June, 2015 |
On June 29, the Canadian Partnership Against Cancer launched a landmark research portal that includes health and biological data from 300,000 Canadians — nearly one in every 50 individuals between the ages of 35 and 69.
“I would like to congratulate the Canadian Partnership for Tomorrow Project for creating one of the largest, most expansive cancer research databases in the world,” says Health Minister Rona Ambrose. “This landmark study offers a wealth of information that will be opened to researchers, which could lead to new strategies in the fight against cancer and related chronic diseases.”
Dr. Heather Bryant, vice-president of Cancer Control at the Partnership, says that the Canadian Partnership for Tomorrow Project (CPTP) will provide researchers with access to health and lifestyle surveys, health outcome data and even biological samples. “This lets them approach cancer and chronic disease from new angles, helping them dig deeper than ever before into its potential causes,” Bryant says.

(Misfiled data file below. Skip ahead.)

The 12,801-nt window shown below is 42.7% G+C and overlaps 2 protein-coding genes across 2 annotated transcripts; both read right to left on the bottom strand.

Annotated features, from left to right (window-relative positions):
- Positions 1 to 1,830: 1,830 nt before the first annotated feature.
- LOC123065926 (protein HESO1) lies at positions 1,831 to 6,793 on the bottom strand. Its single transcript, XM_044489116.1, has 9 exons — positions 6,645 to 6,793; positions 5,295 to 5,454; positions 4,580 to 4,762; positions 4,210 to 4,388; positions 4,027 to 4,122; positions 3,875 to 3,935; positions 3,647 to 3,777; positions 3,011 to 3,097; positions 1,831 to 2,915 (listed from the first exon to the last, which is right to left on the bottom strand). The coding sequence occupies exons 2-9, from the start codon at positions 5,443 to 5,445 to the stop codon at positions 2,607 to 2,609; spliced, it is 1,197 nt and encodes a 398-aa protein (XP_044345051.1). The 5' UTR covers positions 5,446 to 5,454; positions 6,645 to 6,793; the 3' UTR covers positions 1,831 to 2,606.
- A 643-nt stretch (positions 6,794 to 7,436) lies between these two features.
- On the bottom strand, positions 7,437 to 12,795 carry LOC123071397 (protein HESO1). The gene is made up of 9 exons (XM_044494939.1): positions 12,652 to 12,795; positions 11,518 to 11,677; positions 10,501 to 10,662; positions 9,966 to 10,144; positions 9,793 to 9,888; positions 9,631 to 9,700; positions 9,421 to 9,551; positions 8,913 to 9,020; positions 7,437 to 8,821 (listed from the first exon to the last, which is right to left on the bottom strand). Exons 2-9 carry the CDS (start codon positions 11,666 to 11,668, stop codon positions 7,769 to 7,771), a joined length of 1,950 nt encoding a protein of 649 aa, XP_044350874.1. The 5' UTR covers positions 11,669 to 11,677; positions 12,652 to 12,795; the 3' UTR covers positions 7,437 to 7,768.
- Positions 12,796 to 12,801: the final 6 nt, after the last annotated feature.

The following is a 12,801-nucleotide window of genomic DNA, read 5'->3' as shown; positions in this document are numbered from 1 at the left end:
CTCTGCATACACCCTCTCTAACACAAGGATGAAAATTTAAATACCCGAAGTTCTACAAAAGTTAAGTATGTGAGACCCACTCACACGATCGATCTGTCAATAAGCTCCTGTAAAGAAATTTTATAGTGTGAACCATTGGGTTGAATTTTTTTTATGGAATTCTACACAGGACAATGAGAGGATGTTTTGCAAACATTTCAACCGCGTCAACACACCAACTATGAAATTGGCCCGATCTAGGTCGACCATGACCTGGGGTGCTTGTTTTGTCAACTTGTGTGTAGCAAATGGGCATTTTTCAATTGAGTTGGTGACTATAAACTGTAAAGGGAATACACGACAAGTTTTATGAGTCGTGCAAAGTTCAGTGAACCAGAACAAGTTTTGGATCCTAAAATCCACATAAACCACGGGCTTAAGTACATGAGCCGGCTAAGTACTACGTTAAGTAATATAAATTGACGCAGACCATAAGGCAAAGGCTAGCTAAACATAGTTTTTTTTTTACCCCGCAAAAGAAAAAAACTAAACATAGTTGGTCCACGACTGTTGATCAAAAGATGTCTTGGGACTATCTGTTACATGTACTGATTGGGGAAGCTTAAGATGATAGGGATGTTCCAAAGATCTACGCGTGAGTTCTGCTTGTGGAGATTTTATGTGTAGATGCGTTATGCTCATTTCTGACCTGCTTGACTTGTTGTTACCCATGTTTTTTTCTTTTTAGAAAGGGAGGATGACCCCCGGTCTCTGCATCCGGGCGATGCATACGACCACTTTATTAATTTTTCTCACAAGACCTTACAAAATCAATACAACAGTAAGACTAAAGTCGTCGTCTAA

“Given the complexity of cancer, we must study huge numbers of willing participants over a long period of time to uncover meaningful information about its risk factors,” says Dr. Paula Robson, Scientific Director at the Alberta Tomorrow Project, which is one of five provincial partners involved in CPTP. “Thankfully, hundreds of thousands of Canadians have come forward to share their health information in hopes of unlocking the mystery of why some people develop cancer or other chronic diseases.”
The data can be used for long-term population health studies on people’s health, lifestyle or health risks. CPTP will accelerate research, improve the competitiveness of Canadian research and provide opportunities for made-in-Canada discoveries.